Shortage of crisis-relevant goods and services

The provisional agreement provides for last-resort measures when a crisis threatens the supply of critical goods and services. In such circumstances, the Commission can request data from companies such as the stock level of certain products. If companies refuse to supply this information, they will have to explain the reasons why.

Member states should be transparent on the measures that they take to face the crisis situation and have an information-sharing platform to be aware of the measures taken by other member states.

In the event of serious and persistent crisis-related shortages, the Commission can issue priority-rated requests to purchase critical goods or services. Companies can accept these requests on a voluntary basis and will be legally covered for liability vis-à-vis their other trading partners if they do not meet other contract obligations. This order will have to be in compliance with competition rules and should not affect security or defense competences of the member states.

In these exceptional circumstances, the Commission and contracting authorities from member states may carry out a joint procurement procedure to acquire crisis-relevant or critical goods or services. Member states can also launch procurement for these kinds of goods, in coordination with other member states, and making sure to inform the Commission and the single market emergency board.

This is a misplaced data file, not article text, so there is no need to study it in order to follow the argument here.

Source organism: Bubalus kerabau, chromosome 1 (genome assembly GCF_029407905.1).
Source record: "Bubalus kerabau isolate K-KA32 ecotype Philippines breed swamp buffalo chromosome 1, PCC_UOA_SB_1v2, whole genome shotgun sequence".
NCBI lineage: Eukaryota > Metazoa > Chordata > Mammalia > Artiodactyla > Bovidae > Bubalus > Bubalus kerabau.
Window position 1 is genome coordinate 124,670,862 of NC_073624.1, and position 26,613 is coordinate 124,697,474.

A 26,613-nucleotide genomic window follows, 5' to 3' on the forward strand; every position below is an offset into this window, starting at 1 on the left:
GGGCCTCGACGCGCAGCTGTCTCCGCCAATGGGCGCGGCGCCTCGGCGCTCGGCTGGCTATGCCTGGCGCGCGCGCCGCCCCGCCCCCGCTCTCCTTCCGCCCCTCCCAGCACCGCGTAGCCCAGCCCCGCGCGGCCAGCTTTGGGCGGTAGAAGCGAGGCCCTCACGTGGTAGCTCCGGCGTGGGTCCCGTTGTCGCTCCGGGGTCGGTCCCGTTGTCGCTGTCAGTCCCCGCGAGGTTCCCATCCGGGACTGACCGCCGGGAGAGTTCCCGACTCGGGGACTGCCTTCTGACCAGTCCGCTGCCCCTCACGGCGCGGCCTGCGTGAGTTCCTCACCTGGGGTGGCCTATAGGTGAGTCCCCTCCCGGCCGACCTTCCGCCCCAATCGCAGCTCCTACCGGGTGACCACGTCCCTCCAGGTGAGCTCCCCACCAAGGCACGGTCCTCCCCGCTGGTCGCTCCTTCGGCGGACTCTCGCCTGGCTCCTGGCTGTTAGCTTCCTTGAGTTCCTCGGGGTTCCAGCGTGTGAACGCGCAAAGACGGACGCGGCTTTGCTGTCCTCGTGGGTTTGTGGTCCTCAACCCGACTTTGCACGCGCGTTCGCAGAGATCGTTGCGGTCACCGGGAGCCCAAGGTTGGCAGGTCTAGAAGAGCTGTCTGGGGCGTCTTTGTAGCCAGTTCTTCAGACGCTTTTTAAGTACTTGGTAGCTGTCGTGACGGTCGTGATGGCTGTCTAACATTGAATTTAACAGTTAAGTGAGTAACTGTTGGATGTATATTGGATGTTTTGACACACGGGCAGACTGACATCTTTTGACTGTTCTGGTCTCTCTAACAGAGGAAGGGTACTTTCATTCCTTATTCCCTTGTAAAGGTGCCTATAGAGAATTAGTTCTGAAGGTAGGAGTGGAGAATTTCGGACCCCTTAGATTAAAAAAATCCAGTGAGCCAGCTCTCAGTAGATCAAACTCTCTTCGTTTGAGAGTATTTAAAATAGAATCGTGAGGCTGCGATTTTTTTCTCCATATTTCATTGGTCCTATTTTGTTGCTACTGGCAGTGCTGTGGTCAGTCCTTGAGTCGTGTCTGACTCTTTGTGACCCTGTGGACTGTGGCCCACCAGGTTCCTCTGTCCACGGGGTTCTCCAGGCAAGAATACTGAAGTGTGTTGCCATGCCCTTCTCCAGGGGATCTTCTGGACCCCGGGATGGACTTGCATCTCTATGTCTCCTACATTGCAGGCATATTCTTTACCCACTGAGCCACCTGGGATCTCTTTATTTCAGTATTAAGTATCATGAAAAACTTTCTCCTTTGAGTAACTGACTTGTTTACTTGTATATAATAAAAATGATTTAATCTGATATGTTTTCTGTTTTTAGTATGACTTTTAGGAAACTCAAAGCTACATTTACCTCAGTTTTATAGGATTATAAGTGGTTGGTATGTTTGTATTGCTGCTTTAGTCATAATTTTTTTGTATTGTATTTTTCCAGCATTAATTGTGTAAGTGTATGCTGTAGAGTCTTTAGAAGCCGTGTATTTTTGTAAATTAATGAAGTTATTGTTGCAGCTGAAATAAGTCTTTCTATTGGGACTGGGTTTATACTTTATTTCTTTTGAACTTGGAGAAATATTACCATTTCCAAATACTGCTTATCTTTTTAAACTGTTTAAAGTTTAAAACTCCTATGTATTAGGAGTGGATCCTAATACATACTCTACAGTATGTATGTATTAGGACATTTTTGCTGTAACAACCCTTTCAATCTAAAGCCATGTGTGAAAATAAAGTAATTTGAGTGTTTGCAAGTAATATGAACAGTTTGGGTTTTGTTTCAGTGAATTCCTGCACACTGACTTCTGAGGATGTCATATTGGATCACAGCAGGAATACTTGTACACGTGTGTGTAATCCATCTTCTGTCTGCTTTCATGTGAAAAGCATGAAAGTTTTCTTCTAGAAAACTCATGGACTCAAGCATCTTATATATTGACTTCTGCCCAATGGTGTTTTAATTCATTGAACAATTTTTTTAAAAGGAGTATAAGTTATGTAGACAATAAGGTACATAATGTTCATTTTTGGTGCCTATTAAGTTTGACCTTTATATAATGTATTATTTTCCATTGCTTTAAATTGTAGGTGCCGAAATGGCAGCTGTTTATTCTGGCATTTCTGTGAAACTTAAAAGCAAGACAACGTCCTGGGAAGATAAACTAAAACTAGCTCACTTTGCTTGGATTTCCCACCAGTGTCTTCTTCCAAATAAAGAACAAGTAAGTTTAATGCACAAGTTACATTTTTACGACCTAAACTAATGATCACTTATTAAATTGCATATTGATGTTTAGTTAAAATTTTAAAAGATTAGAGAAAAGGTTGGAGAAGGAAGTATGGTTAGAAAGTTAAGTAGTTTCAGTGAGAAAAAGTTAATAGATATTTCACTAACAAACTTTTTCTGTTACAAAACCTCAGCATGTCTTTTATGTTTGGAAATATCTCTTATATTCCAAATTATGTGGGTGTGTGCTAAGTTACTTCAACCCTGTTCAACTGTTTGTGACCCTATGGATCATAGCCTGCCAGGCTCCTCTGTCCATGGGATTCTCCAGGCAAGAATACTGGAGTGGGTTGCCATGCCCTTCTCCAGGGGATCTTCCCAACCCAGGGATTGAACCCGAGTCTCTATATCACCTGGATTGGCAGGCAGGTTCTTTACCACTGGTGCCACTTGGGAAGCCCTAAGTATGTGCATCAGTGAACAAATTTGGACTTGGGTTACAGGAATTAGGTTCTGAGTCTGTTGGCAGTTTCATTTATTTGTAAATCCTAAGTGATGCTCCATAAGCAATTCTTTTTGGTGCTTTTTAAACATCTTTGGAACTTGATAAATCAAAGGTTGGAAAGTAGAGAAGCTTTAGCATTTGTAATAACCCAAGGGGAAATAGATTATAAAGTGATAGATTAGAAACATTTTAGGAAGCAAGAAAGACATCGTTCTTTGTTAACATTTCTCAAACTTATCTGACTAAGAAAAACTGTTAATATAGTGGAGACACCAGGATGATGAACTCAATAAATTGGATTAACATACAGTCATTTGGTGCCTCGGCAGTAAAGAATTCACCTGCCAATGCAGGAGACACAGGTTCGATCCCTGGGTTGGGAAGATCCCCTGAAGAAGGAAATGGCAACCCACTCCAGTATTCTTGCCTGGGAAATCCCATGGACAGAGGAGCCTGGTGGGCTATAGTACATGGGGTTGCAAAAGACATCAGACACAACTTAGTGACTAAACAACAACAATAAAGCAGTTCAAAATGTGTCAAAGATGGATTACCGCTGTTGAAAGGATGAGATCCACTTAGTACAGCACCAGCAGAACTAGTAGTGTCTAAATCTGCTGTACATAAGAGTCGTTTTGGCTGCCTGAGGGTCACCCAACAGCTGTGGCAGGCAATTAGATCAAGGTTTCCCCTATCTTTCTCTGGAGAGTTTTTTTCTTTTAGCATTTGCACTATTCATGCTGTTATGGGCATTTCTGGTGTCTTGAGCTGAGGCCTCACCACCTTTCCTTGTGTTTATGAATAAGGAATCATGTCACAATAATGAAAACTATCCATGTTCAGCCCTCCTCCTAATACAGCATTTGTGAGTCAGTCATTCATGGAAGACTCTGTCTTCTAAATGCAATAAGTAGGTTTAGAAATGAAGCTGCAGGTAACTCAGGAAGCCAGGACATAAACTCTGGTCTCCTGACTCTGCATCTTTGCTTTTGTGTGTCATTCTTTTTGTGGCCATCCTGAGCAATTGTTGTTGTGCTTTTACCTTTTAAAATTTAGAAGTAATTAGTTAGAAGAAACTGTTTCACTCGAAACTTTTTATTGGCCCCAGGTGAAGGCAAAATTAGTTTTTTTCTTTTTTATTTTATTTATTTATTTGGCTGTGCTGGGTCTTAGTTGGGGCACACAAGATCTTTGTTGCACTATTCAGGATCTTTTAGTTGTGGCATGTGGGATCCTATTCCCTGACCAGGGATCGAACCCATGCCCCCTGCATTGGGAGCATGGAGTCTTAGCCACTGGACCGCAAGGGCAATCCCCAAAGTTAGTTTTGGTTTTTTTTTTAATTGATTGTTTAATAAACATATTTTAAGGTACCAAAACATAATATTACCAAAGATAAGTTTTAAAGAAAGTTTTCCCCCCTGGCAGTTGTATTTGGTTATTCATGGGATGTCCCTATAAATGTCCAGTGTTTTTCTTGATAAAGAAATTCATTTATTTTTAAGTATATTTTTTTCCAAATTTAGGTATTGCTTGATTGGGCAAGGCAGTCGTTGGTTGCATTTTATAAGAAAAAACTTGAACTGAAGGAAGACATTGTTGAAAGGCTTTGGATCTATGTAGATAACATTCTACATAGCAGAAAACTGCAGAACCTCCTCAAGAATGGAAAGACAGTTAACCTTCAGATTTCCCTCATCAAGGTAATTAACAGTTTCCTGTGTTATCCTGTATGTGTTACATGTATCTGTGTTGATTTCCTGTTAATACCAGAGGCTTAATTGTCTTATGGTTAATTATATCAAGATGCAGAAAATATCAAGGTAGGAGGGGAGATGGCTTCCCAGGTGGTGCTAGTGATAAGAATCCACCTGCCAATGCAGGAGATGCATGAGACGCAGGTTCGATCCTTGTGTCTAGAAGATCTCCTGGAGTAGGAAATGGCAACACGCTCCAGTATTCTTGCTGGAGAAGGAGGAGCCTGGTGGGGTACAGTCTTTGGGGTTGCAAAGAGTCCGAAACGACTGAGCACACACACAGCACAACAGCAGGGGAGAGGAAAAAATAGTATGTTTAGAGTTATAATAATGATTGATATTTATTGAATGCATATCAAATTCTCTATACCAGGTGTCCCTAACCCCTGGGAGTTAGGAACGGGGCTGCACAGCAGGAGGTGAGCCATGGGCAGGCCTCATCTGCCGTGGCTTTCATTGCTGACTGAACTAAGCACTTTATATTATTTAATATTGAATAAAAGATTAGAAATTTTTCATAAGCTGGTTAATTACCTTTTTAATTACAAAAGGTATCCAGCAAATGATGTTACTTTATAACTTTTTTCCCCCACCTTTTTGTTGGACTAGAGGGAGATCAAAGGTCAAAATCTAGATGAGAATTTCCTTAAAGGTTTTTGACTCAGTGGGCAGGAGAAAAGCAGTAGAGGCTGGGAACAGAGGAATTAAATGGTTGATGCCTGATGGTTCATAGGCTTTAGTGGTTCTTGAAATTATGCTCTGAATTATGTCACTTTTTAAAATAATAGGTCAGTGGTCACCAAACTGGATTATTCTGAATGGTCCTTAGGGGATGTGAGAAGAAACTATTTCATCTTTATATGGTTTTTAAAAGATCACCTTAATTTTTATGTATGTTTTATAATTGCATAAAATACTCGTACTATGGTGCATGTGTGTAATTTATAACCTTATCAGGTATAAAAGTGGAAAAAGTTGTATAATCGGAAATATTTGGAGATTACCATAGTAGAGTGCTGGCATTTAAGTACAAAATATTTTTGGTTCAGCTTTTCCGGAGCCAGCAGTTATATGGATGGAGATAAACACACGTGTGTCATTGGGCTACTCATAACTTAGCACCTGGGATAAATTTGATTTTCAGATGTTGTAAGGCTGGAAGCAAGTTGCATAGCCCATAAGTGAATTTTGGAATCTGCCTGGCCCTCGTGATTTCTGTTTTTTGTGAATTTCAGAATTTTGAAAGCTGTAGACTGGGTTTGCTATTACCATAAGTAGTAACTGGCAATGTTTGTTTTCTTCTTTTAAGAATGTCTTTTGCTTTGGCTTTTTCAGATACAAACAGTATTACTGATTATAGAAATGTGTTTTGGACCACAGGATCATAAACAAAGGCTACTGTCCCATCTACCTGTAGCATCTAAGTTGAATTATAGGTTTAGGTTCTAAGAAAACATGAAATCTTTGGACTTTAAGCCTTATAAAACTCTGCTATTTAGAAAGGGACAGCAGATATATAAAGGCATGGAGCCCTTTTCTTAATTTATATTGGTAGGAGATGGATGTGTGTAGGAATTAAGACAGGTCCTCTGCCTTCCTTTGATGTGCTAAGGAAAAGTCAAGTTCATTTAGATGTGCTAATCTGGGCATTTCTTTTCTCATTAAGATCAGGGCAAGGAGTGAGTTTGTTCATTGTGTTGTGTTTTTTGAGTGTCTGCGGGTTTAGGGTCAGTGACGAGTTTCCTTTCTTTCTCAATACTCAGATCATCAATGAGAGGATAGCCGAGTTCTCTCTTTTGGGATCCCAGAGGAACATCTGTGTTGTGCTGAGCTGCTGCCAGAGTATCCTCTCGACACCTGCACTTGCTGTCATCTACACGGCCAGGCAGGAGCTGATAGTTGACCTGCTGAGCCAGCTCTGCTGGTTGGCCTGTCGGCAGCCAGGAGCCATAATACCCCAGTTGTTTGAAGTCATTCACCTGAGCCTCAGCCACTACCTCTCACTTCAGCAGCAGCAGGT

Ensuring free movement

If the vigilance or emergency mode is activated, the provisional deal proposes mitigation measures that member states can use to ensure the supply and movement of goods or services relevant to the crisis. For example, the Commission can make digital tools available to the member states to help identify individuals and verify facts related to the crisis and provide templates or digital forms to accelerate procedures affecting the crisis.

SMEI omnibus

The agreement the co-legislators reached today extends the scope of the legislative proposals affected by the SMEI to the general product safety regulation, and to non-harmonised products included under this legislation. On the other hand, the agreement excludes the regulations affecting products with particular safety specifications, such as fertilisers, pyrotechnic items, civil explosives and non-automatic weighing and measuring instruments.

Application dates

Finally, the co-legislators have agreed that member states will have a period of 18 months to implement the new rules, once the regulation comes into force.

Next steps

The provisional agreement reached with the European Parliament now needs to be endorsed and formally adopted by both institutions.


On 19 September 2022, the Commission submitted to the European Parliament and to the Council a proposal for a directive on single market emergency instrument. The Council adopted its general approach on 6 June 2023, under the Swedish presidency.